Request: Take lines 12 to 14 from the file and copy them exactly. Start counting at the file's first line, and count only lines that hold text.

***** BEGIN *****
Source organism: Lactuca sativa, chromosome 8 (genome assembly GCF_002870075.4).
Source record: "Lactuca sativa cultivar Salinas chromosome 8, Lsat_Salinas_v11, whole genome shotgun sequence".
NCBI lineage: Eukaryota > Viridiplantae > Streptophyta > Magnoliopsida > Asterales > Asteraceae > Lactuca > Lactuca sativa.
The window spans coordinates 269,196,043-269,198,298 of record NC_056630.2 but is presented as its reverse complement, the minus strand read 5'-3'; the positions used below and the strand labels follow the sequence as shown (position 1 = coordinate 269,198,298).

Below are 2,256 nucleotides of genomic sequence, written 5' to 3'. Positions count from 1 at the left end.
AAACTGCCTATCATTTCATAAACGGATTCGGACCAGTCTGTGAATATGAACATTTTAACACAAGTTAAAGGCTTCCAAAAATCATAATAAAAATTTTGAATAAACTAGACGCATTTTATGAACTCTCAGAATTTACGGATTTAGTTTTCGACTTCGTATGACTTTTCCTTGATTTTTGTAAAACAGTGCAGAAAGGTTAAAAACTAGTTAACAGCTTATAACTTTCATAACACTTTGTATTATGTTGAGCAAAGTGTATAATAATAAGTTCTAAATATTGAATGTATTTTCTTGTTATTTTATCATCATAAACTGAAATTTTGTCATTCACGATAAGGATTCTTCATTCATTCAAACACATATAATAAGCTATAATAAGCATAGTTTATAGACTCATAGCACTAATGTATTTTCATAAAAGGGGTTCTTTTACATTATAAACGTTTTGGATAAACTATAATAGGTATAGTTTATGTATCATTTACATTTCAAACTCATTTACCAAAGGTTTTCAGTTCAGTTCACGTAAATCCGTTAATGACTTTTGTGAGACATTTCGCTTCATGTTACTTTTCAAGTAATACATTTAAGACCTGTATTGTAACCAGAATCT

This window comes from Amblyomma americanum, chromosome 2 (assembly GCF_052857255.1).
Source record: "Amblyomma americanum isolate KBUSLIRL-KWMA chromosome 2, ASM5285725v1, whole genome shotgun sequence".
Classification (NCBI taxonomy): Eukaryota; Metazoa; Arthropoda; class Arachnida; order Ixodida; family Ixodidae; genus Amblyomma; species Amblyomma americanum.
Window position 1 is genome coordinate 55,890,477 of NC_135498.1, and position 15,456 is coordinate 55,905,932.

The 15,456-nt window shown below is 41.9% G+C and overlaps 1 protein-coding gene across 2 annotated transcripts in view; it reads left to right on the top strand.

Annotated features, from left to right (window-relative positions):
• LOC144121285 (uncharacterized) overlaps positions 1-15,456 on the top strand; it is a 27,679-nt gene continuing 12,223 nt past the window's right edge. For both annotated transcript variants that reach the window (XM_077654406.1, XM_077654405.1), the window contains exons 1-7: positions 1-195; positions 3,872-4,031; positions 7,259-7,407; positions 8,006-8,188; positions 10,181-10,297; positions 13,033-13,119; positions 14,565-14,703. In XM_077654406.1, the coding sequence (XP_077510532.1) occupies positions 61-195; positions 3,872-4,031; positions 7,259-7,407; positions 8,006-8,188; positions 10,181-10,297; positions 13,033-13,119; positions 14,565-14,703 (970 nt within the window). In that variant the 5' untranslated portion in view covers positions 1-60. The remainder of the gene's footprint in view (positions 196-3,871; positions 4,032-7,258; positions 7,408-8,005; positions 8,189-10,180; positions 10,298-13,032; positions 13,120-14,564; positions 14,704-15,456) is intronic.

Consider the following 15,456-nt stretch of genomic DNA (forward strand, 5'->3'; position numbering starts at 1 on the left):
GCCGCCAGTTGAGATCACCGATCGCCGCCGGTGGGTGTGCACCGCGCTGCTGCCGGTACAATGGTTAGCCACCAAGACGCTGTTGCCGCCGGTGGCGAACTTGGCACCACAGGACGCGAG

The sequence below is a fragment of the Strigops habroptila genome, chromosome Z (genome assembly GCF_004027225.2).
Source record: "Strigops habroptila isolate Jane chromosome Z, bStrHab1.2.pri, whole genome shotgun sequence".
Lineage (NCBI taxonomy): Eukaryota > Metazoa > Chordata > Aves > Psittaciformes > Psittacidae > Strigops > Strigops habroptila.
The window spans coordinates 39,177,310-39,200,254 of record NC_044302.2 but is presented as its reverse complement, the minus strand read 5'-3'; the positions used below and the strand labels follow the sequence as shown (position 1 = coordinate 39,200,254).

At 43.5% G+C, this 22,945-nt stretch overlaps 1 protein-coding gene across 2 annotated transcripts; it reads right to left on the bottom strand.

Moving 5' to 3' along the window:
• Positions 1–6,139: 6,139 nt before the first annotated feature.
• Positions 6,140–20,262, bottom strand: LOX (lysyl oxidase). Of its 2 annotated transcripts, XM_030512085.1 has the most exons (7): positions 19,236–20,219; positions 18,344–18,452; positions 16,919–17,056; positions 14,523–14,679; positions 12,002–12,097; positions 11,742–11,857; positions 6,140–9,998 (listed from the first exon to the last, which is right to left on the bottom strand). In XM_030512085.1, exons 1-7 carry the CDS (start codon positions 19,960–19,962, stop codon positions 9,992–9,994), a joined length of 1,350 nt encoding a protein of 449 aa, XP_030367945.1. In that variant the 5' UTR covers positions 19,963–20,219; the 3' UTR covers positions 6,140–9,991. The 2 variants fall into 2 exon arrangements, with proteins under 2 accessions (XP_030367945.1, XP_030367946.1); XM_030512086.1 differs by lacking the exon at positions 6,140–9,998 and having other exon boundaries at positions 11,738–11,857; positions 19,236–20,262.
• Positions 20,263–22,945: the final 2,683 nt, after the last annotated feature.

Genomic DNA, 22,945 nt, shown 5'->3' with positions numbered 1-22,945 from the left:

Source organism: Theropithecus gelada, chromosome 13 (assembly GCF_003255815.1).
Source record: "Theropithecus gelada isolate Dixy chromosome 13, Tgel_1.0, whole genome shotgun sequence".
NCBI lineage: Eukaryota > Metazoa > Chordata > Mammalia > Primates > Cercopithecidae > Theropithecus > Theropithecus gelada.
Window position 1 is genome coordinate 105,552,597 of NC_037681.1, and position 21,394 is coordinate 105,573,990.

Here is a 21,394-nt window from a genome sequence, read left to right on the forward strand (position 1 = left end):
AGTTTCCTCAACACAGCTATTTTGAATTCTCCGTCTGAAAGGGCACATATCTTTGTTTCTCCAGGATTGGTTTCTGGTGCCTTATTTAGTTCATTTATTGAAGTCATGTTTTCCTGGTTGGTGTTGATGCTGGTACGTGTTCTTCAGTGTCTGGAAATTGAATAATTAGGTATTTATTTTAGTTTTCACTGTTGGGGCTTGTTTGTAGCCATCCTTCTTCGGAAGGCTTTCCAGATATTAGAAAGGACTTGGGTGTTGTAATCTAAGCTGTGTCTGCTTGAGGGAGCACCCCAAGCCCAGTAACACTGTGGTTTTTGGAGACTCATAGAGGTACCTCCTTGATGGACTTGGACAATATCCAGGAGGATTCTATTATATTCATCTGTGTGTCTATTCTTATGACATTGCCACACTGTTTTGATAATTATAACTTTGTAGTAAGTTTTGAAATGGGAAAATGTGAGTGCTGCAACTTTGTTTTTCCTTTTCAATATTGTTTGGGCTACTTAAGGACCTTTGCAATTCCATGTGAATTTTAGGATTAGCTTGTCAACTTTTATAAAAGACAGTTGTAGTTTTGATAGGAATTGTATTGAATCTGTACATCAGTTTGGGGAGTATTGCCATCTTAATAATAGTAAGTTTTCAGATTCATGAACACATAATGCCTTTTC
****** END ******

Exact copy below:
Annotated features, from left to right (window-relative positions):
• LOC144121285 (uncharacterized) overlaps positions 1-15,456 on the top strand; it is a 27,679-nt gene continuing 12,223 nt past the window's right edge. For both annotated transcript variants that reach the window (XM_077654406.1, XM_077654405.1), the window contains exons 1-7: positions 1-195; positions 3,872-4,031; positions 7,259-7,407; positions 8,006-8,188; positions 10,181-10,297; positions 13,033-13,119; positions 14,565-14,703. In XM_077654406.1, the coding sequence (XP_077510532.1) occupies positions 61-195; positions 3,872-4,031; positions 7,259-7,407; positions 8,006-8,188; positions 10,181-10,297; positions 13,033-13,119; positions 14,565-14,703 (970 nt within the window). In that variant the 5' untranslated portion in view covers positions 1-60. The remainder of the gene's footprint in view (positions 196-3,871; positions 4,032-7,258; positions 7,408-8,005; positions 8,189-10,180; positions 10,298-13,032; positions 13,120-14,564; positions 14,704-15,456) is intronic.

Consider the following 15,456-nt stretch of genomic DNA (forward strand, 5'->3'; position numbering starts at 1 on the left):